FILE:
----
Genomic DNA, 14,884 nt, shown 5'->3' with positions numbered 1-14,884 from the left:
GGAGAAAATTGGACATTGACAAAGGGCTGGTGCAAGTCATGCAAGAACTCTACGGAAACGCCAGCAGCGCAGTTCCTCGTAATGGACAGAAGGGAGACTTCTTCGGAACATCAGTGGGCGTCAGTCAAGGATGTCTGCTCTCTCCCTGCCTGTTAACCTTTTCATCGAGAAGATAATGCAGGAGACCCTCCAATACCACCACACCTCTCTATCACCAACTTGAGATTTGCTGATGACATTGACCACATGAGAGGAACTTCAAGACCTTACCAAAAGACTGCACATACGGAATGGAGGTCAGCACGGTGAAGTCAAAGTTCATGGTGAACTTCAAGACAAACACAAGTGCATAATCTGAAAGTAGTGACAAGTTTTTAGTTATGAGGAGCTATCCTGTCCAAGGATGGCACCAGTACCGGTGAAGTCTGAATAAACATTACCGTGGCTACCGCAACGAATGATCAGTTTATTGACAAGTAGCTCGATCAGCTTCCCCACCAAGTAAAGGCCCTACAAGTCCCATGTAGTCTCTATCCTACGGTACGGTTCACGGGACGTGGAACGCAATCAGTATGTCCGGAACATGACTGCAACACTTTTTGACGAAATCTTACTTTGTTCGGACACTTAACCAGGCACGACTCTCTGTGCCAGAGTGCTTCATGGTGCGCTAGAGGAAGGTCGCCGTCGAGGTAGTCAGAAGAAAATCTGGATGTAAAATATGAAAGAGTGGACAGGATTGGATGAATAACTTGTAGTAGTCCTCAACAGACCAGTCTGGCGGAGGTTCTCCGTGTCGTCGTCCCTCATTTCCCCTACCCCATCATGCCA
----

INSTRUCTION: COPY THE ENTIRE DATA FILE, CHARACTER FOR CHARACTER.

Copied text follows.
Genomic DNA, 14,884 nt, shown 5'->3' with positions numbered 1-14,884 from the left:
GGAGAAAATTGGACATTGACAAAGGGCTGGTGCAAGTCATGCAAGAACTCTACGGAAACGCCAGCAGCGCAGTTCCTCGTAATGGACAGAAGGGAGACTTCTTCGGAACATCAGTGGGCGTCAGTCAAGGATGTCTGCTCTCTCCCTGCCTGTTAACCTTTTCATCGAGAAGATAATGCAGGAGACCCTCCAATACCACCACACCTCTCTATCACCAACTTGAGATTTGCTGATGACATTGACCACATGAGAGGAACTTCAAGACCTTACCAAAAGACTGCACATACGGAATGGAGGTCAGCACGGTGAAGTCAAAGTTCATGGTGAACTTCAAGACAAACACAAGTGCATAATCTGAAAGTAGTGACAAGTTTTTAGTTATGAGGAGCTATCCTGTCCAAGGATGGCACCAGTACCGGTGAAGTCTGAATAAACATTACCGTGGCTACCGCAACGAATGATCAGTTTATTGACAAGTAGCTCGATCAGCTTCCCCACCAAGTAAAGGCCCTACAAGTCCCATGTAGTCTCTATCCTACGGTACGGTTCACGGGACGTGGAACGCAATCAGTATGTCCGGAACATGACTGCAACACTTTTTGACGAAATCTTACTTTGTTCGGACACTTAACCAGGCACGACTCTCTGTGCCAGAGTGCTTCATGGTGCGCTAGAGGAAGGTCGCCGTCGAGGTAGTCAGAAGAAAATCTGGATGTAAAATATGAAAGAGTGGACAGGATTGGATGAATAACTTGTAGTAGTCCTCAACAGACCAGTCTGGCGGAGGTTCTCCGTGTCGTCGTCCCTCATTTCCCCTACCCCATCATGCCA